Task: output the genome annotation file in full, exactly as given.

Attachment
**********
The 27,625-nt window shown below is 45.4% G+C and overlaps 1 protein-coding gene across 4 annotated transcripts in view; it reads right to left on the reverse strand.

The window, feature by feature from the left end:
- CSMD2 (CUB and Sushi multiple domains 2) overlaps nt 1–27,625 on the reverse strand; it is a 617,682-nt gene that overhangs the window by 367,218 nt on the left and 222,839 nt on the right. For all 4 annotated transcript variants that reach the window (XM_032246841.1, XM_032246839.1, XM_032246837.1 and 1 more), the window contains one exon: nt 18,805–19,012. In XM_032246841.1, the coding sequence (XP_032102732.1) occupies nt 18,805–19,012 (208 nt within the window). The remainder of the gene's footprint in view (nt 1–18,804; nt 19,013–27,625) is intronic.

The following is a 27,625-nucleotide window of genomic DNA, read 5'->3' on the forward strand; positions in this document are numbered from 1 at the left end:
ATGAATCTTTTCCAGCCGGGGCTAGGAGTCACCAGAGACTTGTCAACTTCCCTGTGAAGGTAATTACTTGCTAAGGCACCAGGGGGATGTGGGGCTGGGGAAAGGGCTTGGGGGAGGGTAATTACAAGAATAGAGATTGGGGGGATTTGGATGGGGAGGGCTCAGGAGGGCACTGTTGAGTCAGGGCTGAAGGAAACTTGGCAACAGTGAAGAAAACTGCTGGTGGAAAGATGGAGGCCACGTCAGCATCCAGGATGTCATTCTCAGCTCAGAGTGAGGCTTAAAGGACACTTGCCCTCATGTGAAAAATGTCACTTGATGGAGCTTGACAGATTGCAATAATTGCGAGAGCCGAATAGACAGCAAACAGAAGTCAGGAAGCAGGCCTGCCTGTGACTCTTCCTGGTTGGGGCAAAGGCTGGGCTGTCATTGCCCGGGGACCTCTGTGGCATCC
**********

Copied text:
The 27,625-nt window shown below is 45.4% G+C and overlaps 1 protein-coding gene across 4 annotated transcripts in view; it reads right to left on the reverse strand.

The window, feature by feature from the left end:
- CSMD2 (CUB and Sushi multiple domains 2) overlaps nt 1–27,625 on the reverse strand; it is a 617,682-nt gene that overhangs the window by 367,218 nt on the left and 222,839 nt on the right. For all 4 annotated transcript variants that reach the window (XM_032246841.1, XM_032246839.1, XM_032246837.1 and 1 more), the window contains one exon: nt 18,805–19,012. In XM_032246841.1, the coding sequence (XP_032102732.1) occupies nt 18,805–19,012 (208 nt within the window). The remainder of the gene's footprint in view (nt 1–18,804; nt 19,013–27,625) is intronic.

The following is a 27,625-nucleotide window of genomic DNA, read 5'->3' on the forward strand; positions in this document are numbered from 1 at the left end:
ATGAATCTTTTCCAGCCGGGGCTAGGAGTCACCAGAGACTTGTCAACTTCCCTGTGAAGGTAATTACTTGCTAAGGCACCAGGGGGATGTGGGGCTGGGGAAAGGGCTTGGGGGAGGGTAATTACAAGAATAGAGATTGGGGGGATTTGGATGGGGAGGGCTCAGGAGGGCACTGTTGAGTCAGGGCTGAAGGAAACTTGGCAACAGTGAAGAAAACTGCTGGTGGAAAGATGGAGGCCACGTCAGCATCCAGGATGTCATTCTCAGCTCAGAGTGAGGCTTAAAGGACACTTGCCCTCATGTGAAAAATGTCACTTGATGGAGCTTGACAGATTGCAATAATTGCGAGAGCCGAATAGACAGCAAACAGAAGTCAGGAAGCAGGCCTGCCTGTGACTCTTCCTGGTTGGGGCAAAGGCTGGGCTGTCATTGCCCGGGGACCTCTGTGGCATCC